ATLANTA — Issues like water scarcity, air quality and climate change pose daunting challenges through 2050, which is why the U.S. Green Building Council (USGBC) is launching a new strategy to help roofing contractors and others become builders of environmental solutions.

At the USGBC’s annual Greenbuild International Conference and Expo, held Nov. 20-22 in Atlanta, Ga., the council announced LEED Positive, a focused effort and strategy to strengthen green practices in the construction industry.

LEED (Leadership in Energy and Environmental Design) is the most widely used green building program in the construction industry. Since it first launched 20 years ago, LEED has helped change building practices around the globe to maximize health and productivity while reducing waste and environmental impacts. Today, LEED is engaged in more than 10,000 projects and has affected everything from energy, water, and waste practices to mainstreaming cool roofs and low-VOC products.

To build upon these successes, the USGBC created LEED Positive to transition from strategies that reduce the harm done by buildings to strategies that cause no harm and transform buildings into structures for environmental restoration and repair.

“We must do all we can to leverage our tools and resources to scale up reductions in carbon emissions associated with buildings, communities and cities,” said Mahesh Ramanujam, president and CEO, USGBC.

LEED measures a building on categories like materials and resources, sustainable sites, and innovation and design process. If these criteria are met, a building becomes LEED certified. Green buildings lead not only to reduced operation costs, but tax incentives and construction grants.

With LEED Positive, the USGBC will support category level performance certificates through its Arc platform to provide existing buildings with a pathway to LEED certification.

LEED Positive is also composed of several parts that work together to guide the development of the LEED rating system, including:

  • Proposed LEED Positive targets for energy and carbon reduction that will require new construction to go further and push existing buildings with high energy usage to substantially increase their efficiency efforts.
  • Define LEED Positive targets for other LEED credit categories that make up the holistic LEED rating system.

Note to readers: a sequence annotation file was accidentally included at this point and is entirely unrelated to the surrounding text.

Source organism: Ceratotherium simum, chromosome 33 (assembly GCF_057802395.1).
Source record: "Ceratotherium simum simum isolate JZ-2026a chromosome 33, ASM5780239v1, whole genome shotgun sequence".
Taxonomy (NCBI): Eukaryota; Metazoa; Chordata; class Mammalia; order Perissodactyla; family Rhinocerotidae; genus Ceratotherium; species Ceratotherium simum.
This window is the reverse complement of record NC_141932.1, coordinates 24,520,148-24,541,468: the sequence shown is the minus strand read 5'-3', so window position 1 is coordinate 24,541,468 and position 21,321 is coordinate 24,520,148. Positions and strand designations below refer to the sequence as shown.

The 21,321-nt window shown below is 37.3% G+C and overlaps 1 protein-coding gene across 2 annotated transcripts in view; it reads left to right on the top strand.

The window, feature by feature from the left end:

• Continue investment in LEED v4.1 to accelerate the implementation and adoption of LEED for both new and existing buildings.

“Thanks to LEED v4.1, we are seeing increased interest from existing buildings in LEED certification. This is crucial because existing buildings represent our largest market segment, providing category level performance certificates is an important catalyst in further accelerating the transformation of our existing buildings,” said Melissa Baker, senior vice president of LEED Technical Core at USGBC.

By reporting performance data and obtaining a performance score, a project will now be able to earn a category performance certificate in each of the five performance categories tracked in Arc. Once a project achieves higher performance scores across all categories, they will be able to pursue LEED certification.

At Greenbuild 2018, the USGBC announced the Living Standard campaign, which will play a role in communicating the vision of LEED Positive and the impact LEED has on communities. While people associate green buildings with energy efficiency and cost savings, they do not link them to the impact on health and wellness. The Living Standard campaign aims to emphasize this aspect of green building practices.

“LEED must evolve qualitatively and quantitatively,” said Ramanujam. “Qualitatively, it must transition from strategies that reduce the harm done by buildings to strategies that cause no harm and are regenerative by design, ensuring our buildings are actually giving back more than they take. And quantitatively it will need to accelerate and increase its impact 10 to 100-fold by leveraging our Arc performance platform. The future of LEED is LEED positive.”